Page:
10. Each institutional user of the LRB may access and search the LRB database and view its entire contents, and may also reproduce insubstantial extracts from individual articles or other works in the database to which their institution's subscription provides access, including in academic assignments and theses, online and/or in print. All quotations must be credited to the author and the LRB. Institutional users are not permitted to reproduce any entire article or other work, or to make any commercial use of any LRB material (including sale, licensing or publication) without the LRB's prior written permission. Institutions may notify institutional users of any additional or different conditions of use which they have agreed with the LRB.
  11. Users may use any one computer to access the LRB web site 'subscriber only' content at any time, so long as that connection does not allow any other computer, networked or otherwise connected, to access 'subscriber only' content.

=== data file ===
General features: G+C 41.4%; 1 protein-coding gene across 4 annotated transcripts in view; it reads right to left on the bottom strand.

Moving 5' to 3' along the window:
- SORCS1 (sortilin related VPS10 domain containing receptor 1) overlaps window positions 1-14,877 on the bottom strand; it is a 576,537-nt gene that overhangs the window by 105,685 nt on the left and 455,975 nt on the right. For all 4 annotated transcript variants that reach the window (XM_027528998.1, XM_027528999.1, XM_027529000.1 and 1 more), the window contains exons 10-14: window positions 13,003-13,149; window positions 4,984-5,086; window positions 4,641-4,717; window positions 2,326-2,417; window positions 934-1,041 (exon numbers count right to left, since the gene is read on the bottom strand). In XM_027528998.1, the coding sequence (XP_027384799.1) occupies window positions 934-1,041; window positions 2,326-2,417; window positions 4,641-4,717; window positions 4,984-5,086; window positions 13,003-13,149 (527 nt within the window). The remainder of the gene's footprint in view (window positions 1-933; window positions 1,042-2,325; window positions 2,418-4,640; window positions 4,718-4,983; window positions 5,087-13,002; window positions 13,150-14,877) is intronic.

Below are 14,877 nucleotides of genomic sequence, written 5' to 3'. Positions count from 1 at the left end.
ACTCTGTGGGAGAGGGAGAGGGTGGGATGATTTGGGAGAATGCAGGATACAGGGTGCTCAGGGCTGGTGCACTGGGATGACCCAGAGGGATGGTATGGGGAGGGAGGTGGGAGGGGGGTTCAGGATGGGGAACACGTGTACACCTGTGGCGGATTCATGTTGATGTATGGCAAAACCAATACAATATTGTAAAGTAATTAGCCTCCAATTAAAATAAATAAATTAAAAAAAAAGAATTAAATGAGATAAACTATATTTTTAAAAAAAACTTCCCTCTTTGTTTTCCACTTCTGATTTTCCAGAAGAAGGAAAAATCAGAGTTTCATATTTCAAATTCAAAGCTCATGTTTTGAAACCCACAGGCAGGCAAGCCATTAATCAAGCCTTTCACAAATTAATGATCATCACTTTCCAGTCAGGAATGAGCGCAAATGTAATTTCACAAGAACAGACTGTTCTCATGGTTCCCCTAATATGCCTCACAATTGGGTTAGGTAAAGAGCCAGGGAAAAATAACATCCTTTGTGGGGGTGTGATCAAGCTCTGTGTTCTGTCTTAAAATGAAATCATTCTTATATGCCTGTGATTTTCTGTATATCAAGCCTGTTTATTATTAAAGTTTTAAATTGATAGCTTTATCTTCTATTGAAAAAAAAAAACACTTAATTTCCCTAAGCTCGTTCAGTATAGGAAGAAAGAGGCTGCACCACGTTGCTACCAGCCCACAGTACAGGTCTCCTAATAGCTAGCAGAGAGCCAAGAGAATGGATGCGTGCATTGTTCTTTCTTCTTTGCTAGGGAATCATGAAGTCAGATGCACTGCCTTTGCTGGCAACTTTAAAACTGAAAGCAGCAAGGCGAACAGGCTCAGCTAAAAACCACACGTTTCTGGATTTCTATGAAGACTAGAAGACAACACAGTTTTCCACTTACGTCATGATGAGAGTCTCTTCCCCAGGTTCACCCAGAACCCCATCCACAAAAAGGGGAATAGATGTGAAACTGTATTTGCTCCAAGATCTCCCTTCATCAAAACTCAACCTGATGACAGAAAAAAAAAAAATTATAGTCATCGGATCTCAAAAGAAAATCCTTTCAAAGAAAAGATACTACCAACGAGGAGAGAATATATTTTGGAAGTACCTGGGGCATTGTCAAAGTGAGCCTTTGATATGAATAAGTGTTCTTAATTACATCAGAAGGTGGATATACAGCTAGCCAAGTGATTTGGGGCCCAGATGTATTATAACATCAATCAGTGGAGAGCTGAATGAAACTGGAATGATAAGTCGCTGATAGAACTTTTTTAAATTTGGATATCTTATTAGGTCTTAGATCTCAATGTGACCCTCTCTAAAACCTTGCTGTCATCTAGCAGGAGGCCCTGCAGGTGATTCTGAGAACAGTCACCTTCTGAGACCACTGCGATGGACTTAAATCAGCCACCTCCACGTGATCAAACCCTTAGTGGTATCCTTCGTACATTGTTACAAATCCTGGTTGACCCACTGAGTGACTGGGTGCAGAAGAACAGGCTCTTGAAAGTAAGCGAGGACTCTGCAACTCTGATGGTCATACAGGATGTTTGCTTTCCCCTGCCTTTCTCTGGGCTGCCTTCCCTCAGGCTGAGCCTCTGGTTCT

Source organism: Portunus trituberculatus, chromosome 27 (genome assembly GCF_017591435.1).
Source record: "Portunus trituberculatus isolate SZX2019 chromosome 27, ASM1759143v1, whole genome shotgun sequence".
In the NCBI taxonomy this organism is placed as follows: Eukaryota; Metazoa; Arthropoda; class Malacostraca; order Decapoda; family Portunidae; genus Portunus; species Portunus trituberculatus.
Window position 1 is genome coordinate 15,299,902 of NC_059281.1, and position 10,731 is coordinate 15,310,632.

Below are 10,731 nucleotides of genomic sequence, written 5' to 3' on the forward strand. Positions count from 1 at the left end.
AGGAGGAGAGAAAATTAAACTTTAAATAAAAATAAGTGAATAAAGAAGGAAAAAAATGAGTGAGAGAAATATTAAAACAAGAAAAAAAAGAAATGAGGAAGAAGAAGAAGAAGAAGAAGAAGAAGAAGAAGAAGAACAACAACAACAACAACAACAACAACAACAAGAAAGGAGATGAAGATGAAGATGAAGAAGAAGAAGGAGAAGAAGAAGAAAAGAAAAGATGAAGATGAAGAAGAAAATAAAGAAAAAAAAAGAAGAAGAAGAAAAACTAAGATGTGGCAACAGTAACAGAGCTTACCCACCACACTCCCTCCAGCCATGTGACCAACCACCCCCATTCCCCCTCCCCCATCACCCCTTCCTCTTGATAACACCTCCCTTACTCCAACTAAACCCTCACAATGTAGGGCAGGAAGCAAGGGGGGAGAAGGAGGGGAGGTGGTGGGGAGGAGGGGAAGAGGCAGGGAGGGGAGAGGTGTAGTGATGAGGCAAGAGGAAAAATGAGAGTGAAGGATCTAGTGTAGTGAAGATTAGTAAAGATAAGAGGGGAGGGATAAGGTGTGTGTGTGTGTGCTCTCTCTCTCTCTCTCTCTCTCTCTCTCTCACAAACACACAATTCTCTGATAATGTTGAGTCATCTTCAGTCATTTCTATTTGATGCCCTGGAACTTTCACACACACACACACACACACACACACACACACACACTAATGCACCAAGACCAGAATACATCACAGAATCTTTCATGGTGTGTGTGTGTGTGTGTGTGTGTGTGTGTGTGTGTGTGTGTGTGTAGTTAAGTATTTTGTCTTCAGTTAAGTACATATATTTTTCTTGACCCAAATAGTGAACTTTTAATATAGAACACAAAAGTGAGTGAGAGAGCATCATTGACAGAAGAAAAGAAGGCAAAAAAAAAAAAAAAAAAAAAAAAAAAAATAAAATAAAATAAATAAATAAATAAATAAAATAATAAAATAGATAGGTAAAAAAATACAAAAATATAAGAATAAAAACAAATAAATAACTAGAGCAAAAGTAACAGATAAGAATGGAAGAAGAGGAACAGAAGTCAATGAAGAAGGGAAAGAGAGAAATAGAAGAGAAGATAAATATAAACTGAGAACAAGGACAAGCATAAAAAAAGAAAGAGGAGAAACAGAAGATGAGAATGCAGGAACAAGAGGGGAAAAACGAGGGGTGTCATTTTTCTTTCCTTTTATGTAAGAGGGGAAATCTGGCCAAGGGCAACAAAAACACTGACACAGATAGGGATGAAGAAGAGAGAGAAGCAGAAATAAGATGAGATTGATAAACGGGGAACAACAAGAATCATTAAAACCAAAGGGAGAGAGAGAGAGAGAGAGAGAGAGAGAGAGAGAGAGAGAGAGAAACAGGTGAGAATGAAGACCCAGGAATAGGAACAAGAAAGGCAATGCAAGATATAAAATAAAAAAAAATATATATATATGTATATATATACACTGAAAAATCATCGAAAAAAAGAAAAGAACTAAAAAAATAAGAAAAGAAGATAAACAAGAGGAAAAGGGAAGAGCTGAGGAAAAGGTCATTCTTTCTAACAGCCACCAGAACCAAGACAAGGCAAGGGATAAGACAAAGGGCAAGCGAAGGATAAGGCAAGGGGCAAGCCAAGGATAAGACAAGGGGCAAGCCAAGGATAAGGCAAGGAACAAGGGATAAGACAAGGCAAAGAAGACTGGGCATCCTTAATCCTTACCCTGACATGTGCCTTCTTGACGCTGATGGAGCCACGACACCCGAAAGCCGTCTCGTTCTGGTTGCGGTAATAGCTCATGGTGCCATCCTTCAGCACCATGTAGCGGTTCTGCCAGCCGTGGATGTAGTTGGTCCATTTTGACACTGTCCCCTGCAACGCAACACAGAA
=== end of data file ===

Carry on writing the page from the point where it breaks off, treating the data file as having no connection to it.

12. The LRB Website and its contents are protected by copyright and other intellectual property rights. You acknowledge that all intellectual property rights including copyright in the LRB Website and its contents belong to or have been licensed to the LRB or are otherwise used by the LRB as permitted by applicable law.
  13. All intellectual property rights in articles, reviews and essays originally published in the print edition of the LRB and subsequently included on the LRB Website belong to or have been licensed to the LRB. This material is made available to you for use as set out in paragraph 8 (if you are an individual user) or paragraph 10 (if you are an institutional user) only. Save for such permitted use, you may not download, store, disseminate, republish, post, reproduce, translate or adapt such material in whole or in part in any form without the prior written permission of the LRB. To obtain such permission and the terms and conditions applying, contact the Rights and Permissions department.